I’ve learned a lot of things in my first year, and I can’t wait to see where I’ll be when I reach the 2 year mark!

Final thoughts

What would I have done differently when I was still learning programming?

I should have bought/paid for more courses earlier on in my studies. It would have helped speed things up for me. Plus learning from a senior developer, and through guided project examples, happens to be the perfect learning method for me.

I think if I had also paid a developer to review, give me some feedback and comment on how I could improve my code in some of my portfolio projects, I believe this would have been invaluable. It would have let me see my weaknesses, improved my code/projects and helped me to code more like a professional developer.

Lastly, I should have spent more time learning how to write unit tests. If I had taken both Jest and React Testing Library courses, it would have saved me soooo much stress and pain of writing tests at work.

Were all the struggles and pain of switching careers worth it?

Yes!

Looking back, I would say yes.

Though in some aspects it wasn’t, like in terms of loss of earning potential and salary. But I did gain a lot of perks and benefits, so I can’t dwell on that.

A good way to summarize it is like this.

Those hard, struggling times made the whole journey all the more special and when you finally accomplish it, it is something that you can always be proud of.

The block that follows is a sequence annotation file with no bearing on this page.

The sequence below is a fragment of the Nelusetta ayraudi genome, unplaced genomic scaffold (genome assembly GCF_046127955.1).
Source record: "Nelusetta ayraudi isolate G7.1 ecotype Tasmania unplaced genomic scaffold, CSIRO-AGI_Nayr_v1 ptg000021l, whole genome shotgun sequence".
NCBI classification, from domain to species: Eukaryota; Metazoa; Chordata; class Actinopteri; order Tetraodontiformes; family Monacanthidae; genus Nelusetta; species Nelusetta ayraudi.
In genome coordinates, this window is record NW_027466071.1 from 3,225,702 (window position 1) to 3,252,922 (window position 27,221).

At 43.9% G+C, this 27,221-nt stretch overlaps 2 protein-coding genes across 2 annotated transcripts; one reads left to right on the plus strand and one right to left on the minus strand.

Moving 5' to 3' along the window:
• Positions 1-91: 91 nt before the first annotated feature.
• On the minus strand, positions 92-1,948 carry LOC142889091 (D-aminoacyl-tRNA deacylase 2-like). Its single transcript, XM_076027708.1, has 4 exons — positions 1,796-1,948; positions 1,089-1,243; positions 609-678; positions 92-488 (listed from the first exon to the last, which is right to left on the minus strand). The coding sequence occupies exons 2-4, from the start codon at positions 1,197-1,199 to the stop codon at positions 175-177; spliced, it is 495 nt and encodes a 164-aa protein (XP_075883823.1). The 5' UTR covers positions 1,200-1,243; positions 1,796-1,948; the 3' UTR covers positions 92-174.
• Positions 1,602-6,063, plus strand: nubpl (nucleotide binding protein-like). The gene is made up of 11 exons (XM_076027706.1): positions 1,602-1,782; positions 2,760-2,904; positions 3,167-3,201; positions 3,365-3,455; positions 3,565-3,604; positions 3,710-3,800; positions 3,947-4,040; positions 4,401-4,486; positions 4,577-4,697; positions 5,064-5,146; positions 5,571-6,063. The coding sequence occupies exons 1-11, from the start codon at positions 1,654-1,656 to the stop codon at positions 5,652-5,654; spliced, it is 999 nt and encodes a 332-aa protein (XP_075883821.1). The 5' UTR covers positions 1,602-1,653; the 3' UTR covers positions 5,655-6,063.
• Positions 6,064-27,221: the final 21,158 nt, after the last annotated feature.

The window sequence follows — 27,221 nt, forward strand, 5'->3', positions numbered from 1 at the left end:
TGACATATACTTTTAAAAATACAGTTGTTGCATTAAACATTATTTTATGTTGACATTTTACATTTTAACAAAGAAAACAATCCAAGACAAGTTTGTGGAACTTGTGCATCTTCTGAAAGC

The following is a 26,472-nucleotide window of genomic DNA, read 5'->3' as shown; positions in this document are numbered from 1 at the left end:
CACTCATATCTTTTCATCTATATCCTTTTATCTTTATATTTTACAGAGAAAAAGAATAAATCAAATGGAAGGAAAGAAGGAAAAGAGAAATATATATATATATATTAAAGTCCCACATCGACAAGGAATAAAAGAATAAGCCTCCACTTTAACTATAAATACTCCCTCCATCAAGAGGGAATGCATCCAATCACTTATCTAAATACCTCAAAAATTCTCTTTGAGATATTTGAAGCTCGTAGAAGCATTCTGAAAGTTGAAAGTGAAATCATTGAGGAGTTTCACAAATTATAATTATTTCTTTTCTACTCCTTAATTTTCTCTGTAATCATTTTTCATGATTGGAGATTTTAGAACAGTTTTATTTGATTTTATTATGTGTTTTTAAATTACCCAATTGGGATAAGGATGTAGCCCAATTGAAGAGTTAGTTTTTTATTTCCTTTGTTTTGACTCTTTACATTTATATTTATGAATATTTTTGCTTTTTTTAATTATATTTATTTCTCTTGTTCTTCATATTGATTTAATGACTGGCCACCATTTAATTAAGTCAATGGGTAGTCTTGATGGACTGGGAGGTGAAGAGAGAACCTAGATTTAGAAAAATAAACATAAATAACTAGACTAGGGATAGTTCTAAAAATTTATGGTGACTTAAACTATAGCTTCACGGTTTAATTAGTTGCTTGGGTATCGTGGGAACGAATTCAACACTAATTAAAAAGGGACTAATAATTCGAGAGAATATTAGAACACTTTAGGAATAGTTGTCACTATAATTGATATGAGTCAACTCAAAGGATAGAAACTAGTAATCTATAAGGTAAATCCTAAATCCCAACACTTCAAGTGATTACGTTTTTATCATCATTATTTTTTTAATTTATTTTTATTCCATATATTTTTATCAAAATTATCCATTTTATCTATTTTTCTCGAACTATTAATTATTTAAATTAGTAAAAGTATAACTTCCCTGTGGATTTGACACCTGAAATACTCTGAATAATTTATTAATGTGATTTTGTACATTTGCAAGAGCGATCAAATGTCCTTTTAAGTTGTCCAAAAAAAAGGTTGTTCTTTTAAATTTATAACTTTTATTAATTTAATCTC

Because let’s be honest, it is no easy feat to do! You need to put in a lot of hours, time, dedication and sacrifices to achieve this.

What advice would I pass to others along this path?

Don’t give up!

Keep following a process! Keep improving and building your programming skills, CV, interviewing skills and project portfolio.

Learn, iterate and keep going.

Because eventually you will become good enough that companies stop ignoring you and one of them will end up giving you a chance.

If you still can’t figure it out on your own, consider hiring a coach or paying someone who has already made it for help.

And if you do end up paying someone for help, make sure you listen to and follow their advice.

Ohh and also try not to complain (too much)!

Positive thoughts… positive energy… positive outcome!

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David Nowak

David Nowak

If it is about business, investing, programming or travelling, you can bet he'll be interested. Known to be an easygoing guy with big ambitions and maaaybeee works too much.